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Russian cosmonauts are hoping to hit a golf ball into Earth orbit from the International Space Station, setting a record for the longest drive ever made. If NASA gives the OK, the attempt will be made during one of three spacewalks planned for later this year, probably in September.

It’s all part of a commercial deal between the Russian space agency and Element 21 Golf Company of Canada. The shot would not be the first extra-terrestrial golf drive. That honor goes to Astronaut Alan Shepard who in 1971 ended a moonwalk by hitting two balls on the lunar surface for “miles and miles”.

The ball will be hit with a gold-plated club (a six iron) made of the same scandium alloy used to build the ISS. After being hit from a special platform aside the station the ball is expected to orbit the Earth for four years and travel millions of miles. Its progress will be tracked using global positioning transmitters as it gradually loses altitude through atmospheric drag.

The trick is to hit the ball squarely wearing a bulky spacesuit. Cosmonauts have already practiced for such a shot inside the station.

Some experts warn a mishap could cause catastrophic damage to the station. The ball needs to be hit out of the station’s orbital plane. If it should stay within that plane it might fall back onto the station or collide with it on a later orbit. The worst case scenario could be that the ball could impact at a speed of about 5.8 miles per second, the equivalent of a 6 ton truck hitting the station at 62 miles per hour. A more likely collision scenario is that the ball will strike the station at the same relative speed that it was struck, at most 30 meters per second.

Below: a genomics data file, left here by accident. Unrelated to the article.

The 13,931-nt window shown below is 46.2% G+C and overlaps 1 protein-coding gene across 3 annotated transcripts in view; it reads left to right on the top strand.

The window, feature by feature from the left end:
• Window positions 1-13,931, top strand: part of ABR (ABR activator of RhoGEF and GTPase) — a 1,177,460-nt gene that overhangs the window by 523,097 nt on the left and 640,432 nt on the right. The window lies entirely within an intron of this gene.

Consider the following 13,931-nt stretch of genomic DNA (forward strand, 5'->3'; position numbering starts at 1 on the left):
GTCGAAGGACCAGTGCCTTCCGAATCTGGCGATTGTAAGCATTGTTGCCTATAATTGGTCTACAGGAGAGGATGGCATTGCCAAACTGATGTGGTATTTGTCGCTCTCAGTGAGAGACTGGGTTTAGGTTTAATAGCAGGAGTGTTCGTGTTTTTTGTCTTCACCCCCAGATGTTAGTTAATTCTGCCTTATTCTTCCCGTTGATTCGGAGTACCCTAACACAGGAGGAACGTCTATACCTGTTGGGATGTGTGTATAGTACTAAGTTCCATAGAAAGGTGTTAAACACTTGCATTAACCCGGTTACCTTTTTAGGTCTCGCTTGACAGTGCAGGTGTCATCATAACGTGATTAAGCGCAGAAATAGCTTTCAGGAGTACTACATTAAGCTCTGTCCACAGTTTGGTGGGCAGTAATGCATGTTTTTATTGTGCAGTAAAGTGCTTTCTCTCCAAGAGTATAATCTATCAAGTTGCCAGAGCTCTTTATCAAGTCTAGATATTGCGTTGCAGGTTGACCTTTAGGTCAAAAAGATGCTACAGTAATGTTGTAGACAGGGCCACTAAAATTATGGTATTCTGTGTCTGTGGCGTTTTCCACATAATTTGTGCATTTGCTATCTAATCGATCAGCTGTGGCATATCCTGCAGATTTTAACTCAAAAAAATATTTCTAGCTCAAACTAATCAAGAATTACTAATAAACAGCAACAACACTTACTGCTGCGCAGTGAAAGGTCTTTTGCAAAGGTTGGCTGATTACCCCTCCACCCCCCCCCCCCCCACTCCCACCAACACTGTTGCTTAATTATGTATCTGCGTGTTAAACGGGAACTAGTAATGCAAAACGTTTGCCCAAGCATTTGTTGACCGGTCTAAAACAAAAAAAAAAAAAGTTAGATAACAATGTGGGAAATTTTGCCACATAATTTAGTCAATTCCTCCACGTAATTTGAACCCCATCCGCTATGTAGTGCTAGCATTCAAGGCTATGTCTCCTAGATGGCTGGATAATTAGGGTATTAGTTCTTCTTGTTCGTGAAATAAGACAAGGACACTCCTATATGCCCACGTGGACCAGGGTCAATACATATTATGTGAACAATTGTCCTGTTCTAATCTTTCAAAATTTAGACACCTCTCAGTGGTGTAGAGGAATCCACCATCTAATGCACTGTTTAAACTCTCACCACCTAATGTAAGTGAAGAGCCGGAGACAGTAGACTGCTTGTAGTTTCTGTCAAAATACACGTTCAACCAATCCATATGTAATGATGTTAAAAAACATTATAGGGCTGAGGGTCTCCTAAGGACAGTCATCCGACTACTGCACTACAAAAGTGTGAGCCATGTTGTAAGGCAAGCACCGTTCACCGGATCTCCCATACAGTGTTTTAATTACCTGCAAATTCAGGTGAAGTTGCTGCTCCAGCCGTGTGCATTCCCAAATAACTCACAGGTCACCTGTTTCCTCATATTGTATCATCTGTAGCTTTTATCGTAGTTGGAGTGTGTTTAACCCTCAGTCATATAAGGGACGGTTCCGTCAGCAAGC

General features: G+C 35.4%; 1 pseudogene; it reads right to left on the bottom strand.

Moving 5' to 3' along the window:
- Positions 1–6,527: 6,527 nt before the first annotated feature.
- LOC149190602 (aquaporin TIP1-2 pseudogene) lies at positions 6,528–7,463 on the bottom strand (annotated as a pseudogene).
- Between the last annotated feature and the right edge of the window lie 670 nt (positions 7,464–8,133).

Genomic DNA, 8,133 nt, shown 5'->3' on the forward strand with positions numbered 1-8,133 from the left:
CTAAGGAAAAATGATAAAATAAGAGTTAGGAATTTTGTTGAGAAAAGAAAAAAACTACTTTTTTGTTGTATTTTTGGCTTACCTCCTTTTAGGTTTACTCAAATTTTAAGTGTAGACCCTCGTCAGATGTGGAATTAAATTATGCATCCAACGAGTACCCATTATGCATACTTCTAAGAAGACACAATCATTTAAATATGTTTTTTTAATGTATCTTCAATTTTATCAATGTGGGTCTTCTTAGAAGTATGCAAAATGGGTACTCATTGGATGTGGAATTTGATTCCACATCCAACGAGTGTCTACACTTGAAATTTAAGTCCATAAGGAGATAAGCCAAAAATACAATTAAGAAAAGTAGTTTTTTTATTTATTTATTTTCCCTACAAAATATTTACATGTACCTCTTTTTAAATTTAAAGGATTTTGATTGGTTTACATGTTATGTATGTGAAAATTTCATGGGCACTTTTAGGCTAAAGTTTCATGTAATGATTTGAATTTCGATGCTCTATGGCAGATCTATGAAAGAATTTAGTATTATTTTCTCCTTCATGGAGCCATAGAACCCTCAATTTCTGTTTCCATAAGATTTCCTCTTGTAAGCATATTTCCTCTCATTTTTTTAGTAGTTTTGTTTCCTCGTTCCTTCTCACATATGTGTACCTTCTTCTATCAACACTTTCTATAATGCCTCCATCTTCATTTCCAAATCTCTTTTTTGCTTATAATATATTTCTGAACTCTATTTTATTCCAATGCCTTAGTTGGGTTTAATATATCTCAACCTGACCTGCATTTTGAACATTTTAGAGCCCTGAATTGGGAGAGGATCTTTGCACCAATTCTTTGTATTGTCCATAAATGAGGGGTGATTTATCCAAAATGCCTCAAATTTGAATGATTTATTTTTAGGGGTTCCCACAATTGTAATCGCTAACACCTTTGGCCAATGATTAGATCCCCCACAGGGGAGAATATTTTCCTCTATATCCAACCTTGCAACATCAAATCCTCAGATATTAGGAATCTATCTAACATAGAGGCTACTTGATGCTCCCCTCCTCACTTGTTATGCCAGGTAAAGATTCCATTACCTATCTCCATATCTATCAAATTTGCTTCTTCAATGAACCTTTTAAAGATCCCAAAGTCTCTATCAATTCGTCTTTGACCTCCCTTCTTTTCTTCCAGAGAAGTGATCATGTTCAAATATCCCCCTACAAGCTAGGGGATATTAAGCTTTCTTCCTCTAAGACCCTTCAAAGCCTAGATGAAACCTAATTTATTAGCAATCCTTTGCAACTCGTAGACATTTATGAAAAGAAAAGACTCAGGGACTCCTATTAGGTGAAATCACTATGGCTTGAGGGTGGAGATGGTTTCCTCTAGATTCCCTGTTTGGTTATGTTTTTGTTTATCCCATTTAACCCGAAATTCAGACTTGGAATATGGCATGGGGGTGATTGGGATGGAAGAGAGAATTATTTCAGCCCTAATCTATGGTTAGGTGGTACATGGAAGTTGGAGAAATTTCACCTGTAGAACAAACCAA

The ISS orbits at about 400 kilometers above Earth and there are about 300 operational satellites now near the space station. The possibility does exist to strike one of these satellites, although the probability is quite low. Recently a space suit fitted with a radio transmitter was released from the station without effecting orbiting satellites. Low Earth orbit allows the atmosphere to clean things out of orbit in a relatively short time.

The larger question is, how far do we go in promoting stunts like this? While NASA can afford to run a program strictly on government funding, the Russians are strapped for cash and need to find outside sources of income in order to maintain a presence in space. The Russians are known for creating many deals like this including the sending tourists into space for a hefty fee. For it’s part, if the swing is approved, Element 21 plans to return the gold-plated club to Earth and contribute it to a charitable cause.

Further Reading:
Element 21 Movie including Alan Shepard Golf Shot
Center for Orbital & Reentry Debris Studies
International Space Station / NASA Web Site